After successfully developing the 99mTc-NM-02 MI tracer with NM-02 NB as the lead compound [15], Zhao et al. recently investigated whether labeling said NB with 131I may be employed as a targeted radionuclide treatment agent for HER2+ breast cancer in xenografted mice [46].
Targeted α-particle therapy has also emerged as an appealing approach in RPT since it is able to exert cytotoxic effects via processes distinct from those used by already approved HER2-targeted pharmaceuticals. The use of α-particles makes it possible to irradiate metastases while causing the least possible damage to the nearby healthy tissues. HER2-targeted Abs were labeled with a range of α-emitters and their therapeutic potential was assessed in both animal models and patients [47]. Nevertheless, issues arose with the administration of such Abs, which was delayed and uneven. To overcome these obstacles, Feng et al. [48] substituted Abs with NBs as alternate scaffolding for targeted anticancer therapy, with a focus on the HER2-targeting moiety. In a prior work, they found that combining the prosthetic agent 211At labeling and the anti-HER2 NB properties might lead to an improved tumor targeting [49]. With this most recent study [48], they also verified the therapeutic efficacy of 211At-labeled NB conjugates, along with a long-lasting dosage-dependent effect following a single dose administration in a xenograft model for subcutaneous HER2+ breast cancer. Although further research into this targeted α-particles technique for the treatment of patients with HER2+ malignancies is required, the fast and even tumor penetration properties of NBs have once more come to light as desirable traits for yet another cancer target treatment.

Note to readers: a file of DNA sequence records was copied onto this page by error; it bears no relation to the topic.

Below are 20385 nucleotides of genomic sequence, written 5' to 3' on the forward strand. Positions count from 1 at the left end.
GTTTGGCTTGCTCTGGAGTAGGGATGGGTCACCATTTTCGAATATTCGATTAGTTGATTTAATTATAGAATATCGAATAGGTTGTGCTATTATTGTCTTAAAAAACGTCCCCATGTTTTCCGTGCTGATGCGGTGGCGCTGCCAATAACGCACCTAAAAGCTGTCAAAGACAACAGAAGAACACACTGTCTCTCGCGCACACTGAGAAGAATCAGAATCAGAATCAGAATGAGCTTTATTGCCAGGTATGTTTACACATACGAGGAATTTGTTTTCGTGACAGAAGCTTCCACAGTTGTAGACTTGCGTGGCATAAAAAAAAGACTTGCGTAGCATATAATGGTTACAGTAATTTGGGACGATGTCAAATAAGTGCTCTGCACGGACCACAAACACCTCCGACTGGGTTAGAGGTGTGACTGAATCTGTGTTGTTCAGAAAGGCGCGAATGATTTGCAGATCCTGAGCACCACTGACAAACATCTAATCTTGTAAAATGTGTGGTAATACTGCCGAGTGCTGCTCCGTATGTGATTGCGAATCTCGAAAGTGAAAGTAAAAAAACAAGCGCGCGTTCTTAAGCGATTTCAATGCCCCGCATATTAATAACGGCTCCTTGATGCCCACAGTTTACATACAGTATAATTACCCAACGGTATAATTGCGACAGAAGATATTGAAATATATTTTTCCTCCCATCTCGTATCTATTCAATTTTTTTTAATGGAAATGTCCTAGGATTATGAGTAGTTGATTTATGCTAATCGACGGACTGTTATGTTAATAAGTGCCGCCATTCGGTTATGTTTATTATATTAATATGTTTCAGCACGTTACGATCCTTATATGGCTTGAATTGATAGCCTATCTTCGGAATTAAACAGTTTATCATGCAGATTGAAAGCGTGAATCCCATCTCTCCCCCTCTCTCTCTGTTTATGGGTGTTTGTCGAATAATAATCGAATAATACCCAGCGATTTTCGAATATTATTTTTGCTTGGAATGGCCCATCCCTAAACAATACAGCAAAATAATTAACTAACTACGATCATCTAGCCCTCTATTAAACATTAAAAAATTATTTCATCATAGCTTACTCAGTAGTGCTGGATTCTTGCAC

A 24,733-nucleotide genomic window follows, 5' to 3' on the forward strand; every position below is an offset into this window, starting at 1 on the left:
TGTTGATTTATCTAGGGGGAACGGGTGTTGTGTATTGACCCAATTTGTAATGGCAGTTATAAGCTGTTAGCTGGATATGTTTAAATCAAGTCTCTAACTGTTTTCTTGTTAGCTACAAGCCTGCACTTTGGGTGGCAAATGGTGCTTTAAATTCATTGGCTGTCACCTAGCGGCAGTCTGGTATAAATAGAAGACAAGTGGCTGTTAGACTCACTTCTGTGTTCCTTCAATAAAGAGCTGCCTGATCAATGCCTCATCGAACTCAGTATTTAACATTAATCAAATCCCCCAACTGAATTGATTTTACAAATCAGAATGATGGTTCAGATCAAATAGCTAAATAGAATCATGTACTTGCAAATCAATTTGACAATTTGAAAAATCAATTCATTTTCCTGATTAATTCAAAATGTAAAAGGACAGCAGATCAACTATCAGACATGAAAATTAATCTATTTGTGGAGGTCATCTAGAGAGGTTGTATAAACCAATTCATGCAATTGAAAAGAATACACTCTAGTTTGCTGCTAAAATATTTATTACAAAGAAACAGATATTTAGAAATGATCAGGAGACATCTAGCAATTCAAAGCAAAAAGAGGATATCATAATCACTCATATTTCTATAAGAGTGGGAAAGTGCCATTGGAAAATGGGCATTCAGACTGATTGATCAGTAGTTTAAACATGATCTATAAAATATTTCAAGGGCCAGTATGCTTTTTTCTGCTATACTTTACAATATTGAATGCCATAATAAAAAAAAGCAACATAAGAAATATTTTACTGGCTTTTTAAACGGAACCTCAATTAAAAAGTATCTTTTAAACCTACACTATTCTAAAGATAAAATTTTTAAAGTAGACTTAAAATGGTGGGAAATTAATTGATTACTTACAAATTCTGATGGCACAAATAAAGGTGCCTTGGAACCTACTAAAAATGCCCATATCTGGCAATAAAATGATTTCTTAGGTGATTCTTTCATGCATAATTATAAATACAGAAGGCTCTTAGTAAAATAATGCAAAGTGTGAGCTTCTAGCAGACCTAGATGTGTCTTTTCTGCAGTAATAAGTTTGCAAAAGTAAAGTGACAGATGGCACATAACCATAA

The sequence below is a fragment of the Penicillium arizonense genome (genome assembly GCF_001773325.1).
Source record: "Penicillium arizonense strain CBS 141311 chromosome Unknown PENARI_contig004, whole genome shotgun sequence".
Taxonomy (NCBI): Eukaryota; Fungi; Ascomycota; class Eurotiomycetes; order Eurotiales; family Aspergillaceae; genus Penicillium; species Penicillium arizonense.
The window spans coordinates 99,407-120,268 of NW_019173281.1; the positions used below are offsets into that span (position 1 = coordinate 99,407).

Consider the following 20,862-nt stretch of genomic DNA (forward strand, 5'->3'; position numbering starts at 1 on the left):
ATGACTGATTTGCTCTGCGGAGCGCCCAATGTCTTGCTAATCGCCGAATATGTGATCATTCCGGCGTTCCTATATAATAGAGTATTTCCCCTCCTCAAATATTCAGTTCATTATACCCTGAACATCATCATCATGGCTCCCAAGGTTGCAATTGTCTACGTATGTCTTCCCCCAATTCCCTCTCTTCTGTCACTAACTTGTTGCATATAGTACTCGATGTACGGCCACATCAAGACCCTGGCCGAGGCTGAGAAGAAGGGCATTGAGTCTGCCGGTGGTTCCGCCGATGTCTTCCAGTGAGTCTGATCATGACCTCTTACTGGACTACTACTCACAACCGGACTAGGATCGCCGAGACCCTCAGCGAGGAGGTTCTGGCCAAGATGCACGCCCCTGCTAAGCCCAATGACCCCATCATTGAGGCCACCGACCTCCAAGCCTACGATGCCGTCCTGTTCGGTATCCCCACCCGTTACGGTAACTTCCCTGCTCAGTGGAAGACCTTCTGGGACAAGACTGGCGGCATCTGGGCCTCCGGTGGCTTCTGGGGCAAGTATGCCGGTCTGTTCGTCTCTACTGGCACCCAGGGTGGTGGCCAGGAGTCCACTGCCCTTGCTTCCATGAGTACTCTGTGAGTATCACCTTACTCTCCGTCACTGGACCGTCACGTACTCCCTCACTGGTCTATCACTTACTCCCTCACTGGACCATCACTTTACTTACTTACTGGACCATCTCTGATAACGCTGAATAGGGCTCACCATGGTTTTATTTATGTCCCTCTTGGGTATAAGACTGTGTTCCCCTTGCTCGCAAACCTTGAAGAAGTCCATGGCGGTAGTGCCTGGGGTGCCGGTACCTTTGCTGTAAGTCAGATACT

Considering the preclinical results produced thus far, the utility of these NB tracers as theranostic agents has been widely recognized.